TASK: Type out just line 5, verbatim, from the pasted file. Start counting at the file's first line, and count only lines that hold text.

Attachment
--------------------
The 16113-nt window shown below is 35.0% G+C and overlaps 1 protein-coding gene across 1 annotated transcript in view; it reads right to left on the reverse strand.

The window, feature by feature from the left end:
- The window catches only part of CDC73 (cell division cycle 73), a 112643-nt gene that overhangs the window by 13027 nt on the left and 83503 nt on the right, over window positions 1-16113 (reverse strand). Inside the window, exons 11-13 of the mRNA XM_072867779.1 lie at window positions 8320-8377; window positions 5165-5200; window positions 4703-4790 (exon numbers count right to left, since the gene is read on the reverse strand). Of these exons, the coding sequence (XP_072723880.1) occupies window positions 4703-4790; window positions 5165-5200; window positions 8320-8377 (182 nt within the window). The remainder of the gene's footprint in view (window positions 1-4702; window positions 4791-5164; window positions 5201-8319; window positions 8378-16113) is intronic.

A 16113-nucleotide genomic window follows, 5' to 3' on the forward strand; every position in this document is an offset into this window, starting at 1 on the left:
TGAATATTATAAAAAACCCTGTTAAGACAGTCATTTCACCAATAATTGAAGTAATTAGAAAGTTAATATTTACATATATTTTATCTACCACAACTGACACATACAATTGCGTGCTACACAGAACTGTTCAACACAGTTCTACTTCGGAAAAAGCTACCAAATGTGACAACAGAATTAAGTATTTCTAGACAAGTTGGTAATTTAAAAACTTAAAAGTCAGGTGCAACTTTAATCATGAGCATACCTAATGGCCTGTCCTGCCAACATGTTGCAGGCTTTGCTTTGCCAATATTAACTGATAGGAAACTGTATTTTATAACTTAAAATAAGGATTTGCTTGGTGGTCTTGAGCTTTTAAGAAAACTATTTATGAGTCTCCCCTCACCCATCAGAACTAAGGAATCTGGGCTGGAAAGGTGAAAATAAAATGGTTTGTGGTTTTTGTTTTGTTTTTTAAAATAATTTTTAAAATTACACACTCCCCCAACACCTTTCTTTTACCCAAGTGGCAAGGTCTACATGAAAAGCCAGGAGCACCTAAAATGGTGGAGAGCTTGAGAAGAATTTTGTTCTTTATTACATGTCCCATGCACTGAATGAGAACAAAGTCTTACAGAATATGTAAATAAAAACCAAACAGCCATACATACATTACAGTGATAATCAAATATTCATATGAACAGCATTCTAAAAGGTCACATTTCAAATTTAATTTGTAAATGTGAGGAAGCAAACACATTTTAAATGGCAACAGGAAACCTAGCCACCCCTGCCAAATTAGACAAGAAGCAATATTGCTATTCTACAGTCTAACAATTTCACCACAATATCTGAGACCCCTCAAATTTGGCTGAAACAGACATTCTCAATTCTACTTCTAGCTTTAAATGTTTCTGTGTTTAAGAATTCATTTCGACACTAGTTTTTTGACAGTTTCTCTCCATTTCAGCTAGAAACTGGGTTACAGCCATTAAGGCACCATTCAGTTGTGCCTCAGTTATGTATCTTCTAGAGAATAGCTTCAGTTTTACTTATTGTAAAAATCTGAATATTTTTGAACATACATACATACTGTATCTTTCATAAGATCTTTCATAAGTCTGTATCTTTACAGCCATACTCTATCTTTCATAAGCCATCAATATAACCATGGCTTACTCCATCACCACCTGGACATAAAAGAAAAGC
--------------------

TGAATATTATAAAAAACCCTGTTAAGACAGTCATTTCACCAATAATTGAAGTAATTAGAAAGTTAATATTTACATATATTTTATCTACCACAACTGACACATACAATTGCGTGCTACACAGAACTGTTCAACACAGTTCTACTTCGGAAAAAGCTACCAAATGTGACAACAGAATTAAGTATTTCTAGACAAGTTGGTAATTTAAAAACTTAAAAGTCAGGTGCAACTTTAATCATGAGCATACCTAATGGCCTGTCCTGCCAACATGTTGCAGGCTTTGCTTTGCCAATATTAACTGATAGGAAACTGTATTTTATAACTTAAAATAAGGATTTGCTTGGTGGTCTTGAGCTTTTAAGAAAACTATTTATGAGTCTCCCCTCACCCATCAGAACTAAGGAATCTGGGCTGGAAAGGTGAAAATAAAATGGTTTGTGGTTTTTGTTTTGTTTTTTAAAATAATTTTTAAAATTACACACTCCCCCAACACCTTTCTTTTACCCAAGTGGCAAGGTCTACATGAAAAGCCAGGAGCACCTAAAATGGTGGAGAGCTTGAGAAGAATTTTGTTCTTTATTACATGTCCCATGCACTGAATGAGAACAAAGTCTTACAGAATATGTAAATAAAAACCAAACAGCCATACATACATTACAGTGATAATCAAATATTCATATGAACAGCATTCTAAAAGGTCACATTTCAAATTTAATTTGTAAATGTGAGGAAGCAAACACATTTTAAATGGCAACAGGAAACCTAGCCACCCCTGCCAAATTAGACAAGAAGCAATATTGCTATTCTACAGTCTAACAATTTCACCACAATATCTGAGACCCCTCAAATTTGGCTGAAACAGACATTCTCAATTCTACTTCTAGCTTTAAATGTTTCTGTGTTTAAGAATTCATTTCGACACTAGTTTTTTGACAGTTTCTCTCCATTTCAGCTAGAAACTGGGTTACAGCCATTAAGGCACCATTCAGTTGTGCCTCAGTTATGTATCTTCTAGAGAATAGCTTCAGTTTTACTTATTGTAAAAATCTGAATATTTTTGAACATACATACATACTGTATCTTTCATAAGATCTTTCATAAGTCTGTATCTTTACAGCCATACTCTATCTTTCATAAGCCATCAATATAACCATGGCTTACTCCATCACCACCTGGACATAAAAGAAAAGC